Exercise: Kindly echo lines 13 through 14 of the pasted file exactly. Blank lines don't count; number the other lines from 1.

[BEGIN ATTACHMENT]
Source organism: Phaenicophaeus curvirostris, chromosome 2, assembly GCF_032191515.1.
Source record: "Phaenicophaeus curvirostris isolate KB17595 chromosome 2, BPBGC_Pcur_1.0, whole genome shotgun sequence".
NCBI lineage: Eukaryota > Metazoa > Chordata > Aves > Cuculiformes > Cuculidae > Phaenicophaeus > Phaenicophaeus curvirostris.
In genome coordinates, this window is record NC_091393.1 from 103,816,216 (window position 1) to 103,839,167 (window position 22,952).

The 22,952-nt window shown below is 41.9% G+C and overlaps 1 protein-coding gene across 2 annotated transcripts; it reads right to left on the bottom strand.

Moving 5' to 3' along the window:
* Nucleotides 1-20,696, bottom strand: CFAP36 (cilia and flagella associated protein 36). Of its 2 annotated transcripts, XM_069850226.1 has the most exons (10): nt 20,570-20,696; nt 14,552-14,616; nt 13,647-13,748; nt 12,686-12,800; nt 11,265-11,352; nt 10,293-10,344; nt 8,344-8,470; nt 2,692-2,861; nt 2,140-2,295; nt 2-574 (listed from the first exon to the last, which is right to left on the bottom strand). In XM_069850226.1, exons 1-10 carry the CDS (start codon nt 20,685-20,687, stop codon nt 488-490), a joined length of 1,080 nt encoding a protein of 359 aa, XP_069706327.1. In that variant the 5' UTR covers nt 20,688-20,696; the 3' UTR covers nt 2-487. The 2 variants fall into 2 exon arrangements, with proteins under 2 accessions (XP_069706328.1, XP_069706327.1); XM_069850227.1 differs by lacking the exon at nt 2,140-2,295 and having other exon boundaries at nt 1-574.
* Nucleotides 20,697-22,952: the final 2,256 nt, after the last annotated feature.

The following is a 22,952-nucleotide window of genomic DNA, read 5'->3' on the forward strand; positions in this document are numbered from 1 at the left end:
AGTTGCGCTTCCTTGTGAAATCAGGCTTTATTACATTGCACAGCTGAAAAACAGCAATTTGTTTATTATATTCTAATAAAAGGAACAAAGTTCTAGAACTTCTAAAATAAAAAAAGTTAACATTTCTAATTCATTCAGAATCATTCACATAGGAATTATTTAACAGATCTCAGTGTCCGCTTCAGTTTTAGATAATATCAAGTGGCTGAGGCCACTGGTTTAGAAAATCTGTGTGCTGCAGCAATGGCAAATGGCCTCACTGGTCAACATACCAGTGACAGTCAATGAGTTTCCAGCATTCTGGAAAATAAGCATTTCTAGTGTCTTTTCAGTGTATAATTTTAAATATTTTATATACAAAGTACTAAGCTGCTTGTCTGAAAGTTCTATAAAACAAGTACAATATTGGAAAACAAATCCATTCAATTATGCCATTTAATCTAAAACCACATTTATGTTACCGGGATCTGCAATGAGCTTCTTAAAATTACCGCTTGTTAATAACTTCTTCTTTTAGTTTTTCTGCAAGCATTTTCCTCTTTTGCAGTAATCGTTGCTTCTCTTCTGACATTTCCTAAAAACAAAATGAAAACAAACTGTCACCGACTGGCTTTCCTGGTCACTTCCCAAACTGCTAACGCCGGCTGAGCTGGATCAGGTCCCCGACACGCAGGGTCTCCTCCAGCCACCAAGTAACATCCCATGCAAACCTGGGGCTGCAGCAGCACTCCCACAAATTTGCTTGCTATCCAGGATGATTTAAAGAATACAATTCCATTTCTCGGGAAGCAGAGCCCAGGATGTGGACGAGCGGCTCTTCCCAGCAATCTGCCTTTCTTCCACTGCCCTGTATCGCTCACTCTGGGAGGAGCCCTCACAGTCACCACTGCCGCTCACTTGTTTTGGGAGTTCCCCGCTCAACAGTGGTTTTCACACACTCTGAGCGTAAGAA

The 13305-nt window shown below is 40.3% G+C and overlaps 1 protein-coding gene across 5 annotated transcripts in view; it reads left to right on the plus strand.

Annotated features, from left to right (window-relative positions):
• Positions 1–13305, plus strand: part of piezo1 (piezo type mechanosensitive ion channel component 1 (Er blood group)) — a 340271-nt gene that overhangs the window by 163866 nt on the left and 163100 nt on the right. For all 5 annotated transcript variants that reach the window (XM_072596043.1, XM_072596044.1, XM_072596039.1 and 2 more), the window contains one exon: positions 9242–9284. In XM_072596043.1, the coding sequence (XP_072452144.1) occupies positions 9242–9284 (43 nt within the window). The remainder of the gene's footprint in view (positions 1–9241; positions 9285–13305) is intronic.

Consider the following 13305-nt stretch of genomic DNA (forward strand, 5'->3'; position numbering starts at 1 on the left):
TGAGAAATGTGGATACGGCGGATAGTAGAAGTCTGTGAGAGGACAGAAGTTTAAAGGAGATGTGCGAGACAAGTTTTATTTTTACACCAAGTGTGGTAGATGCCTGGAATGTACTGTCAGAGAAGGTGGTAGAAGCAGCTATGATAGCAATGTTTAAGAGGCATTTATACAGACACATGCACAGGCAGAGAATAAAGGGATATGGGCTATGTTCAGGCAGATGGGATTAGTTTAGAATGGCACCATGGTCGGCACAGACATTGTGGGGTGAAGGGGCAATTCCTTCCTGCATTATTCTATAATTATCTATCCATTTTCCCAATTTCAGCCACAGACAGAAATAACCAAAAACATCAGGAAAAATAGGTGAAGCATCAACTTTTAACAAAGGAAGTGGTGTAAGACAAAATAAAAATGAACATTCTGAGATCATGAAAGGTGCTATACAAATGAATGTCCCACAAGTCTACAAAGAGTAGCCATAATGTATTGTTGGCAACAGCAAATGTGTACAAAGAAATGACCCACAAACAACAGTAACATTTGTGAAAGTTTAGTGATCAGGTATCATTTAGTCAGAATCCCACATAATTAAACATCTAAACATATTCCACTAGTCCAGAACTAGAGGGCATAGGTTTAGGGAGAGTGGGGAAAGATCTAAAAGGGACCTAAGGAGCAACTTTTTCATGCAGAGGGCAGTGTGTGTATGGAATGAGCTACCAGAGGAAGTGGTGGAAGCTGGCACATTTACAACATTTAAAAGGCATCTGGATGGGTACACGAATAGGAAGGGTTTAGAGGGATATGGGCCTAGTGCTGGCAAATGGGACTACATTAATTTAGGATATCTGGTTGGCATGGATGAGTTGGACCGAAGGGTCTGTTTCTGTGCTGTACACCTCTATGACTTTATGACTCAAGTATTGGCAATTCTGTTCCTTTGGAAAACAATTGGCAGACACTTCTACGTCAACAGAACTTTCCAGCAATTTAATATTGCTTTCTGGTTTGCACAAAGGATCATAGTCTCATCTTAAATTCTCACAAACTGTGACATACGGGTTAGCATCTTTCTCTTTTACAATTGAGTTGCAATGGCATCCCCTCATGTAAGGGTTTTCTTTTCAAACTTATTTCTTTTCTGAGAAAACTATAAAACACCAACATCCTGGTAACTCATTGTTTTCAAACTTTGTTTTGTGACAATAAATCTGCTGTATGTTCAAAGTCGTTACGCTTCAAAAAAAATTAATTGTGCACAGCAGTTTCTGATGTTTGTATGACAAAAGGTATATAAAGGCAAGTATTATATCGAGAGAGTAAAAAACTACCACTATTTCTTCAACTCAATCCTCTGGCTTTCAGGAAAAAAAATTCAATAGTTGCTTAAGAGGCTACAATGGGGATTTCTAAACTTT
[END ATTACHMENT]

• Positions 1–13305, plus strand: part of piezo1 (piezo type mechanosensitive ion channel component 1 (Er blood group)) — a 340271-nt gene that overhangs the window by 163866 nt on the left and 163100 nt on the right. For all 5 annotated transcript variants that reach the window (XM_072596043.1, XM_072596044.1, XM_072596039.1 and 2 more), the window contains one exon: positions 9242–9284. In XM_072596043.1, the coding sequence (XP_072452144.1) occupies positions 9242–9284 (43 nt within the window). The remainder of the gene's footprint in view (positions 1–9241; positions 9285–13305) is intronic.

Consider the following 13305-nt stretch of genomic DNA (forward strand, 5'->3'; position numbering starts at 1 on the left):